A comparison of Washington State community college faculty and administrators' opinions and beliefs on academic freedom and tenure
Grubiak, Michael J. (Michael John)
MetadataShow full item record
What people believe often guides their actions. Within higher education, beliefs about academic freedom and tenure may guide some of the behaviors of both administrators and faculty members. Role theory suggests that faculty members and administrators, because of their different roles within the institution, may have differing opinions, attitudes, and expectancies.This study surveyed the attitudes and opinions about academic freedom and tenure of a sample of administrators and faculty in community colleges in Washington State. A self-administered mailed questionnaire was used. Results are described and comparisons are made between the responses of the two groups and between subsets of each group. Interaction effects of race/ethnicity and gender were analyzed. Differences between minorities and whites were examined as well as differences between females and males. Effects of current experience, total experience, age, and level of education were measured.A factor analysis identified nine factors related to academic freedom and tenure: Importance and Impact, Understandability, Professional Autonomy, Classroom Autonomy, Dismissal for Wrongful Behavior, General Freedom of Speech, Dismissal for Cause, Student Rights, and Academic Speech.The major research finding for this study suggests that the set of administrators with and without previous faculty experience disagree with the set of faculty members with and without previous administrator experience on factors related to the importance and impact of academic freedom, professional autonomy, and classroom autonomy. This disagreement is similarly evident between administrators without previous faculty experience when compared with faculty without previous administrator experience.Faculty members believe academic freedom and tenure are important principles while administrators do not believe they are. Faculty members believe they have rights that prevent administration from controlling curriculum, grades, and off-campus teaching and consultation activities while administrators do not believe faculty members have these rights. Faculty members believe they have rights that prevent administration from controlling teaching methods and grading polices while administrators do not believe faculty members have these rights.No interaction effects for race/ethnicity or gender were found. Differences were noted between minorities and whites and between females and males. Current experience, total experience, age, and level of education may influence some responses.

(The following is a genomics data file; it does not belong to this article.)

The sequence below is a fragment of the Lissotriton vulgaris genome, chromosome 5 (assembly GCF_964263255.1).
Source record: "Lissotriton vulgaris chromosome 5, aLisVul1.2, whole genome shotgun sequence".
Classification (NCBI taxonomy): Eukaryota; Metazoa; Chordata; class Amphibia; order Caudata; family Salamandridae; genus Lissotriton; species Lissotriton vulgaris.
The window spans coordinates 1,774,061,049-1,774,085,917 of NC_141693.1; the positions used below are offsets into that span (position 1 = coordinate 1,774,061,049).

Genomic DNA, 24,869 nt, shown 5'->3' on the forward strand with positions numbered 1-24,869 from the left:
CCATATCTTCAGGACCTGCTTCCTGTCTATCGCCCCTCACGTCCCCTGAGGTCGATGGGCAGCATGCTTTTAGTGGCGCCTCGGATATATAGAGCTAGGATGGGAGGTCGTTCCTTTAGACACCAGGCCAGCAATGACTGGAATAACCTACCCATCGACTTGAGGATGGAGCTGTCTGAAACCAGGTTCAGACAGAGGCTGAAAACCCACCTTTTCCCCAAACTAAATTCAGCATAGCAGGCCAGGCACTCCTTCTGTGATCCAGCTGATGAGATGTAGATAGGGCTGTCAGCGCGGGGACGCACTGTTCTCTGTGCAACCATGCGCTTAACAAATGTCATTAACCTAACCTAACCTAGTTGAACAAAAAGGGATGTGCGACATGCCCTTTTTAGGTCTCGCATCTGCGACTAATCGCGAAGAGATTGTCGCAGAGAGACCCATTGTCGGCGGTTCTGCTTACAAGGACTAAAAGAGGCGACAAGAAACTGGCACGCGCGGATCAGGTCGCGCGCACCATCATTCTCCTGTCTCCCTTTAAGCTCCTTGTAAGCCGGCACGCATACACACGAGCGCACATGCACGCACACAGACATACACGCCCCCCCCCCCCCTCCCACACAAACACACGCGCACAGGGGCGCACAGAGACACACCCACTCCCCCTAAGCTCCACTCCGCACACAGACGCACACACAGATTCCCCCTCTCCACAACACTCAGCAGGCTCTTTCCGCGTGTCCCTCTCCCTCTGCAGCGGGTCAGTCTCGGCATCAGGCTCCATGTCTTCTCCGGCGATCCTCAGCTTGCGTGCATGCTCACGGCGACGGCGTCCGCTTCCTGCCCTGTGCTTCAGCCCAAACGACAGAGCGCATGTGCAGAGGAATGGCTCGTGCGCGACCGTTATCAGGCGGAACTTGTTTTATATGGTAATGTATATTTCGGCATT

- Education - Seattle